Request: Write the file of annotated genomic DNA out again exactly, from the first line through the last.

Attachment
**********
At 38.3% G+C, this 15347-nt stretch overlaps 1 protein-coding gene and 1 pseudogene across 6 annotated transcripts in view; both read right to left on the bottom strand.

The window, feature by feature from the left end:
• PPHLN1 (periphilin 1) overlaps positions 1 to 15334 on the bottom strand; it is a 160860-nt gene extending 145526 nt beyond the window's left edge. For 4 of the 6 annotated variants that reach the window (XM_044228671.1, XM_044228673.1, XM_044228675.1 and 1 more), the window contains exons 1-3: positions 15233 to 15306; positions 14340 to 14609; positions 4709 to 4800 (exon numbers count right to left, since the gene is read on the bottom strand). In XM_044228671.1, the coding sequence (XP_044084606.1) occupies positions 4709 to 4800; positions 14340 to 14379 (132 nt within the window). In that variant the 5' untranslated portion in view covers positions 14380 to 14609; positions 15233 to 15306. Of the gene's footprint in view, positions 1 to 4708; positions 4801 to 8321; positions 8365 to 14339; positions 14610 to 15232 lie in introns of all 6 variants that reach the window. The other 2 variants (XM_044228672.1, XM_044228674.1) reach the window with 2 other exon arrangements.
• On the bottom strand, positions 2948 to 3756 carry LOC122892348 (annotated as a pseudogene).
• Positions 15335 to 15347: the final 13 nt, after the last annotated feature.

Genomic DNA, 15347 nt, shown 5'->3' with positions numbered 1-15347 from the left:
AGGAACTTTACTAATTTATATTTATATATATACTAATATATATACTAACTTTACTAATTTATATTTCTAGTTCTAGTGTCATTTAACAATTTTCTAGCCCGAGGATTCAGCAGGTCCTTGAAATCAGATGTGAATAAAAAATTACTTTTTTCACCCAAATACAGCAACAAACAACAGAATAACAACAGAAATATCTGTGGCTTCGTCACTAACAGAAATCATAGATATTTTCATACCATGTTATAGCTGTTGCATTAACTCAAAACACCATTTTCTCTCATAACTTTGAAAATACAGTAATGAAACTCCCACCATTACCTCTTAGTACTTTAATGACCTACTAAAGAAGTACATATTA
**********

At 38.3% G+C, this 15347-nt stretch overlaps 1 protein-coding gene and 1 pseudogene across 6 annotated transcripts in view; both read right to left on the bottom strand.

The window, feature by feature from the left end:
• PPHLN1 (periphilin 1) overlaps positions 1 to 15334 on the bottom strand; it is a 160860-nt gene extending 145526 nt beyond the window's left edge. For 4 of the 6 annotated variants that reach the window (XM_044228671.1, XM_044228673.1, XM_044228675.1 and 1 more), the window contains exons 1-3: positions 15233 to 15306; positions 14340 to 14609; positions 4709 to 4800 (exon numbers count right to left, since the gene is read on the bottom strand). In XM_044228671.1, the coding sequence (XP_044084606.1) occupies positions 4709 to 4800; positions 14340 to 14379 (132 nt within the window). In that variant the 5' untranslated portion in view covers positions 14380 to 14609; positions 15233 to 15306. Of the gene's footprint in view, positions 1 to 4708; positions 4801 to 8321; positions 8365 to 14339; positions 14610 to 15232 lie in introns of all 6 variants that reach the window. The other 2 variants (XM_044228672.1, XM_044228674.1) reach the window with 2 other exon arrangements.
• On the bottom strand, positions 2948 to 3756 carry LOC122892348 (annotated as a pseudogene).
• Positions 15335 to 15347: the final 13 nt, after the last annotated feature.

Genomic DNA, 15347 nt, shown 5'->3' with positions numbered 1-15347 from the left:
AGGAACTTTACTAATTTATATTTATATATATACTAATATATATACTAACTTTACTAATTTATATTTCTAGTTCTAGTGTCATTTAACAATTTTCTAGCCCGAGGATTCAGCAGGTCCTTGAAATCAGATGTGAATAAAAAATTACTTTTTTCACCCAAATACAGCAACAAACAACAGAATAACAACAGAAATATCTGTGGCTTCGTCACTAACAGAAATCATAGATATTTTCATACCATGTTATAGCTGTTGCATTAACTCAAAACACCATTTTCTCTCATAACTTTGAAAATACAGTAATGAAACTCCCACCATTACCTCTTAGTACTTTAATGACCTACTAAAGAAGTACATATTA